Pulmonary Arterial Hypertension
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NORD is very grateful to Eric D. Austin, MD, MSCI, Vanderbilt University Medical Center, Department of Pediatrics, and James E. Loyd, MD, Vanderbilt University Medical Center, Department of Medicine, for their assistance in the preparation of this report.
Synonyms of Pulmonary Arterial Hypertension
- idiopathic pulmonary arterial hypertension
- precapillary pulmonary hypertension
- primary obliterative pulmonary vascular disease
- primary pulmonary hypertension
- heritable pulmonary arterial hypertension (HPAH)
- idiopathic pulmonary arterial hypertension (IPAH)
Pulmonary arterial hypertension (PAH) is a rare, progressive disorder characterized by high blood pressure (hypertension) of the main artery of the lungs (pulmonary artery) for no apparent reason. The pulmonary artery is the blood vessel that carries blood from the heart through the lungs. Symptoms of PAH include shortness of breath (dyspnea) especially during exercise, chest pain, and fainting episodes. The exact cause of PAH is unknown and although treatable, there is no known cure for the disease.
PAH usually affects women between the ages of 20-50. Individuals with PAH may go years without a diagnosis, either because their symptoms are mild, nonspecific, or only present during demanding exercise. However, it is important to treat PAH because without treatment high blood pressure causes the heart to work much harder, and over time, these muscles may weaken or fail. The progressive nature of this disease means that an individual may experience only mild symptoms at first, but will eventually require treatment and medical care to maintain a normal lifestyle.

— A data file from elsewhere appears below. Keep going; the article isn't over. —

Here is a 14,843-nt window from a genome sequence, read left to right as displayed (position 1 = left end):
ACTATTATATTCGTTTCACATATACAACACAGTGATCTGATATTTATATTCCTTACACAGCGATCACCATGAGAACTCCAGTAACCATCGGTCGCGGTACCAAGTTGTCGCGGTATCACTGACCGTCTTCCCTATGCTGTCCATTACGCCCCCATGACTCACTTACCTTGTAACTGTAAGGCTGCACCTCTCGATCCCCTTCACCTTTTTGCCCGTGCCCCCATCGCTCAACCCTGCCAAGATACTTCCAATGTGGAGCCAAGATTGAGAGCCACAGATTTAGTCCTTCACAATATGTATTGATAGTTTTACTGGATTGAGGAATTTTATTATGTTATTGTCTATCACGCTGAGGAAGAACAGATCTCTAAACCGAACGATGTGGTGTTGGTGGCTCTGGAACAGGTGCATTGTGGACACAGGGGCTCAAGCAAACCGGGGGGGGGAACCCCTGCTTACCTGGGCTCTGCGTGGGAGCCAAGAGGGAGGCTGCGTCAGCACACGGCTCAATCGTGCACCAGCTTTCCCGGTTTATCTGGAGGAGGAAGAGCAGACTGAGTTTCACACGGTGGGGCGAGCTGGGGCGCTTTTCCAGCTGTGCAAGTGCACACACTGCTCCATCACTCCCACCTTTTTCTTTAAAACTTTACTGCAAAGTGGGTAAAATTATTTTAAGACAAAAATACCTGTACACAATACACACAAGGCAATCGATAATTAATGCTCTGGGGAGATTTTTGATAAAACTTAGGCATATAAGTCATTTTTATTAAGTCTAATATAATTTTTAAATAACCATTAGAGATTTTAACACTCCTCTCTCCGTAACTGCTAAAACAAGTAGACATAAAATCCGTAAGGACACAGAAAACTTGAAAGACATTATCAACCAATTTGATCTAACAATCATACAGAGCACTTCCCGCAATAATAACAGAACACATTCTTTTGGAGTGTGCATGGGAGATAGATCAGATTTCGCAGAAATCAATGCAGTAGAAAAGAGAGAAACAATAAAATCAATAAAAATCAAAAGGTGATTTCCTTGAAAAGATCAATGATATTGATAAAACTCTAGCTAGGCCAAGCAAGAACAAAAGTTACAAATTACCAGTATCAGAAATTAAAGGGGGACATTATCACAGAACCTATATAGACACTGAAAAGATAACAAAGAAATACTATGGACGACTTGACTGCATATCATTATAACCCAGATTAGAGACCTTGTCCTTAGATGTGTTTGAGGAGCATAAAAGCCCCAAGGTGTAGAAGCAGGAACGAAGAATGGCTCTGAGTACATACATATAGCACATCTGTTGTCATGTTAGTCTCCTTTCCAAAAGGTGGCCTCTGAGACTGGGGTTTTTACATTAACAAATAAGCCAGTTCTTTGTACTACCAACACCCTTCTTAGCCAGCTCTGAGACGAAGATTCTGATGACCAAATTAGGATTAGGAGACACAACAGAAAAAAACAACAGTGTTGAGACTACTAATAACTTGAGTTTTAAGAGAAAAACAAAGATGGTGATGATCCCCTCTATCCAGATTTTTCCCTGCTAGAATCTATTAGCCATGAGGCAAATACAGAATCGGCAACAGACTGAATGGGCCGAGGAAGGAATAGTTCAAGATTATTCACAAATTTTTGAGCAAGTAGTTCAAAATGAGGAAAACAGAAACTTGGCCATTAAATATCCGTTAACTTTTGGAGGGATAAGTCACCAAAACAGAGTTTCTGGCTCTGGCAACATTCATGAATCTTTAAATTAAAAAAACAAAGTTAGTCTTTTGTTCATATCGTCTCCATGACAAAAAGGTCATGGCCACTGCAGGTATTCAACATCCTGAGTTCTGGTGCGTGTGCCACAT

Approximately 15-20% of patients with PAH have heritable PAH. People with heritable PAH have eitehr: (1) an autosomal dominant genetic condition associated with mutations in the BMPR2 gene or another gene in the TGFbeta pathway now associated with HPAH, or (2) are members of a family in which PAH is known to occur as primary disease.
The first reported case of PAH occurred in 1891, when the German doctor E. Romberg published a description of a patient who, at autopsy, showed thickening of the pulmonary artery but no heart or lung disease that might have caused the condition. In 1951, 3 cases were reported by Dr. D.T. Dresdale in the U.S. and the illness was originally called primary pulmonary hypertension.
PAH has been directly linked to diet drugs such as Fen Phen, Pondimin and Redux. These drugs were taken off the market in 1997, although cases related to diet drugs and toxins, such as methamphetamines do still appear.
Pulmonary Arterial Hypertension Resources
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